It’s no secret that Seattle has been undergoing fast paced gentrification in the past few years. Small businesses have been replaced by expensive condos and commercial spaces, forcing a drastic change to once familiar neighborhoods. Many people have been forced to relocate due to increasing rents, especially in the Central District.
The United Hood Movement, a community organization of former and current gang members based out of the CD wanted the African American legacy of their neighborhood to be recognized. So last weekend they painted the crosswalks red, black, and green — the colors of the Pan-African Flag. It was the same weekend as the UmjoaFest Parade, that winds its way from 23rd and Union to Judkins Park each summer.
The organization painted four crosswalks, two at MLK and Cherry (site of the old Catfish Corner restaurant, which has now moved down south), another on MLK, one block south of Cherry street, in front of Powell Barnett Park, and the last on Jackson Street between the Walgreens and Red Apple. All three locations are important landmarks, and the painted crosswalks are plainly visible to the thousands driving or walking through each day.
The Pan-African flag, also referred to as the Afro-American flag and Black Liberation Flag, was created on August 13, 1920 by the members of Universal Negro Improvement Association and African Communities League (UNIA-ACL) in response to a 1900 “coon song” called “Every Race has a Flag but the Coon.” For a short time in 1971, Newark, New Jersey, permitted the Pan-Africa flag to hang alongside the U.S. flag in public schools, but was eventually banned, claiming that no ethnic flag was allowed to hang next the United States flag.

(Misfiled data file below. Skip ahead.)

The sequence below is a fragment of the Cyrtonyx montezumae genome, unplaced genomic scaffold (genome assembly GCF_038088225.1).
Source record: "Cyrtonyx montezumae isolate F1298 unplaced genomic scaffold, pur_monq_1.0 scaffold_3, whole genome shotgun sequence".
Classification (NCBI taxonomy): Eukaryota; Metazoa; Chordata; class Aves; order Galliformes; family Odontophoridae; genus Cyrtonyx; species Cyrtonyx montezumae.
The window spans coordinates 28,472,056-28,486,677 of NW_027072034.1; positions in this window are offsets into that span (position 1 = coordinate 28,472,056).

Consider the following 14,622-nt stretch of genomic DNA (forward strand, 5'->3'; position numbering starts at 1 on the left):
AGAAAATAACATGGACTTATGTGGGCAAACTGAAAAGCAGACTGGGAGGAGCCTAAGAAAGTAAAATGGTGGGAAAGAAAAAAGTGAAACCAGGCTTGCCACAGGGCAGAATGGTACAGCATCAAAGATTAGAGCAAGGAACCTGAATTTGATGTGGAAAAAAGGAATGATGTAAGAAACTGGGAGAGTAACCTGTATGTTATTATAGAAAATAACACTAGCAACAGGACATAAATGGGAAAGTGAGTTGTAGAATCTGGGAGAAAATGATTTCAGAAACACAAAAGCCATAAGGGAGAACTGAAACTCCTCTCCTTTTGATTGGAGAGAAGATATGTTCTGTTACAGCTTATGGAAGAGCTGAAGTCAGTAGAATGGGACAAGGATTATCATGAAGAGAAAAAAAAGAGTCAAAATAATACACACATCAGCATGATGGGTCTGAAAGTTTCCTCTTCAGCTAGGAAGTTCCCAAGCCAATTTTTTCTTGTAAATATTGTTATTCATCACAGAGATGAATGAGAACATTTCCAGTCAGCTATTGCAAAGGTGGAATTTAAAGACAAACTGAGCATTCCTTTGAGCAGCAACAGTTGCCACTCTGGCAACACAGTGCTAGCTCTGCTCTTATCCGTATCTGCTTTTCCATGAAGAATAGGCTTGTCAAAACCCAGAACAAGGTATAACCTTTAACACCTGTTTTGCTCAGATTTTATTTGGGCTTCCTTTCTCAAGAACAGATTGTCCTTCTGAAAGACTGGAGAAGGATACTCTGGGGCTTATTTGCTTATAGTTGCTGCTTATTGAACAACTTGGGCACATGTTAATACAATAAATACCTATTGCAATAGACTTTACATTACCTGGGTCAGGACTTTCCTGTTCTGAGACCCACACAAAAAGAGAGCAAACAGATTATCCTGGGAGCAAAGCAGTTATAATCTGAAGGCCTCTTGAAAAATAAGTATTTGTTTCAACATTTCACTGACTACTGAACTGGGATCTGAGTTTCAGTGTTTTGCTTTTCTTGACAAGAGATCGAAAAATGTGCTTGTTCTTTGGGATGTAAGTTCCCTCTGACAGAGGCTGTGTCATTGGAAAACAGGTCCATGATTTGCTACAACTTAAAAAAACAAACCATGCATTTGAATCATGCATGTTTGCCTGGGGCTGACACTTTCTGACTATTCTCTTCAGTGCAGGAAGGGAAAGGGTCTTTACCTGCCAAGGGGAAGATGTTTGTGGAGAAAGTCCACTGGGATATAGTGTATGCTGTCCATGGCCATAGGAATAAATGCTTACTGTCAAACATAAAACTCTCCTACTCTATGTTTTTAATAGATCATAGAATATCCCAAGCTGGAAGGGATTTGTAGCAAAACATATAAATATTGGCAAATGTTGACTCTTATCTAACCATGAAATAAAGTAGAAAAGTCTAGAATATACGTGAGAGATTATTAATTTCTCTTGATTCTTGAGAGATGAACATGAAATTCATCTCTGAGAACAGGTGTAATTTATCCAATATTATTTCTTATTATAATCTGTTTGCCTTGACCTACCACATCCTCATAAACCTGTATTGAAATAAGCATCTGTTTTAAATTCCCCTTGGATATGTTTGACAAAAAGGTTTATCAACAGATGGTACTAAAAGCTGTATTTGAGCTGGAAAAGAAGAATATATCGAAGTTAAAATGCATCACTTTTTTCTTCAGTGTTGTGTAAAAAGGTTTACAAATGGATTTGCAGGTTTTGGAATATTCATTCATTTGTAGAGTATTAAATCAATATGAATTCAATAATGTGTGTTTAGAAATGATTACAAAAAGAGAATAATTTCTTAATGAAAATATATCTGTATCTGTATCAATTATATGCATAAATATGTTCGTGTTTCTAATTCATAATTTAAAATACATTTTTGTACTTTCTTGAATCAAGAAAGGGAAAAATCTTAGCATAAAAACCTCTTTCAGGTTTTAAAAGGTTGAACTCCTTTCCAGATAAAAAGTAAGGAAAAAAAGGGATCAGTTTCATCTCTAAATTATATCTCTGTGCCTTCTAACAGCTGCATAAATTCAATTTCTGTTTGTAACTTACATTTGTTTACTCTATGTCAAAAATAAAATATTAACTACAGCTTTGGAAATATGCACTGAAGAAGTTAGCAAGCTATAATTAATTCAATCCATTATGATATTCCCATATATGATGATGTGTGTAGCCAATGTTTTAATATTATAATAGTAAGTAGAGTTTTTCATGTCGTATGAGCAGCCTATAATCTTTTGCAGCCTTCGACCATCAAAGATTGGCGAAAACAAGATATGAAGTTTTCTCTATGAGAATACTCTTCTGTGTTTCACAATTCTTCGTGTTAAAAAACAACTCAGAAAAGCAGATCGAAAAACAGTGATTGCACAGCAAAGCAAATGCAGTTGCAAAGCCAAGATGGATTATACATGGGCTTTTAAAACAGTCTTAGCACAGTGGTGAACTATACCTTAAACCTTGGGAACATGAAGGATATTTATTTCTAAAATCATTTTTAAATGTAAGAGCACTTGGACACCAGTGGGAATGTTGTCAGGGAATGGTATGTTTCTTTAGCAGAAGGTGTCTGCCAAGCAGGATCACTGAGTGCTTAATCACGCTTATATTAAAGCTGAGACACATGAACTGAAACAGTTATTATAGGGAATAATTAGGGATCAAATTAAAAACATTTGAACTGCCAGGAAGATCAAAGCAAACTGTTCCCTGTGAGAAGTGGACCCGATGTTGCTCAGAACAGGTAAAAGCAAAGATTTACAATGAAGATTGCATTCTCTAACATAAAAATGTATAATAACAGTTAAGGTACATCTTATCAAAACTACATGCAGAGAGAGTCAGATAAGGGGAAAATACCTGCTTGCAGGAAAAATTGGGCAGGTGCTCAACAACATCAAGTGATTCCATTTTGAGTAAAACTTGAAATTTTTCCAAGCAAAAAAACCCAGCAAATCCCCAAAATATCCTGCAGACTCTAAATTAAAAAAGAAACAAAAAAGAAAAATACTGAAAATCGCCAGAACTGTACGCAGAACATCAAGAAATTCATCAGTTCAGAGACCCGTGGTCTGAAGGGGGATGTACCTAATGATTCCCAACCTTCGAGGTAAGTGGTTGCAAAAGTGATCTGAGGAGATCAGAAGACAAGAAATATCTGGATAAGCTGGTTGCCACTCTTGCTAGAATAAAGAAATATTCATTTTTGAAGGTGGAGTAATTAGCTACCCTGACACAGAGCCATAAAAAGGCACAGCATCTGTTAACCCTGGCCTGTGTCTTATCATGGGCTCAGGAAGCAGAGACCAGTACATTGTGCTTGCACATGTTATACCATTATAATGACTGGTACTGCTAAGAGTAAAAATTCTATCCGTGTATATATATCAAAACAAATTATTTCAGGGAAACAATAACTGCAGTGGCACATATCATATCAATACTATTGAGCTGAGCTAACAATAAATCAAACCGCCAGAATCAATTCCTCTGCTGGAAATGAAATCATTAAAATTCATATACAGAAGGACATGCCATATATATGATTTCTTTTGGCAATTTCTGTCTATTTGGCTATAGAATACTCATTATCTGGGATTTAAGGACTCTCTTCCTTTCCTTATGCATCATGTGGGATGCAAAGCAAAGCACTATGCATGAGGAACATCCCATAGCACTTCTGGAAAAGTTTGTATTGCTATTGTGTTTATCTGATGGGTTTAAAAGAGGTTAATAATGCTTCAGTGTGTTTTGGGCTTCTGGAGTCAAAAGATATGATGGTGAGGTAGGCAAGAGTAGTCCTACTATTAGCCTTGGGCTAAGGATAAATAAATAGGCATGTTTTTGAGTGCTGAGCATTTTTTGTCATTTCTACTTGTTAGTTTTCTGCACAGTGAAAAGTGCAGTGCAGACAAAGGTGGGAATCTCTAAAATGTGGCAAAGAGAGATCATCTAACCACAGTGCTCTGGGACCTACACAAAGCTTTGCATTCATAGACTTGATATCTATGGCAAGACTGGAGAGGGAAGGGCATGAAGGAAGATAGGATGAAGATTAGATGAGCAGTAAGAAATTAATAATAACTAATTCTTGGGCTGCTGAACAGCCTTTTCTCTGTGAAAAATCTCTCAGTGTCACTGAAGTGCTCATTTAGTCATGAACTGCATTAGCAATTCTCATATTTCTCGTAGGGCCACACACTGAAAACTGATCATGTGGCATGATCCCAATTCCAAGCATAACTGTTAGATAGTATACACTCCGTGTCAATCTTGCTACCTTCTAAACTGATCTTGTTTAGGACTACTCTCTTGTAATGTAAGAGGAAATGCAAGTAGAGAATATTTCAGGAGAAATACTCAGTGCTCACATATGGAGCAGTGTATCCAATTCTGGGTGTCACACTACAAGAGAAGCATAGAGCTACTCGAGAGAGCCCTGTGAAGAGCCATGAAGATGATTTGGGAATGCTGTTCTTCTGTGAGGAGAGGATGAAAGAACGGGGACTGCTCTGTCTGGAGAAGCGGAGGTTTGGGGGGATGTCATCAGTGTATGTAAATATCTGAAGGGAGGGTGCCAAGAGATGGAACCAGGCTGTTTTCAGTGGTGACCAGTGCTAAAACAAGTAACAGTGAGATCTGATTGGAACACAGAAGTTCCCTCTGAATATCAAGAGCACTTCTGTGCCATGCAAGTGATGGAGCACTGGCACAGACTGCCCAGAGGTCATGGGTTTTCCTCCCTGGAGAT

According to its founders at UNIA, the color red in the flag stands for the blood that unites all people of African ancestry, black for the people, and green for the rich land of Africa. Marcus Garvey, a Jamaican political leader and black nationalist, also introduced the colors as red being the “sympathy for the reds in the world, green for their sympathy for the Irish in their fight for freedom, and black for the Negros.”
The United Hood Movement issued this statement via their Facebook page on Sunday:
No word as to whether SDOT plans to repaint the crosswalks white, but the United Hood Movement facebook post continued with what seemed to be a reference to the money the city spent to paint rainbow crosswalks in Capitol Hill for Pride this year.
“We didn’t get $100,000 to do it. We just knew it would give people a sense ownership back to our community since gentrification has changed it so rapidly, and dramatically it’s hard to recognize the place we call… Home”
Updated: this story has been edited to clarify the location of one of the crosswalks.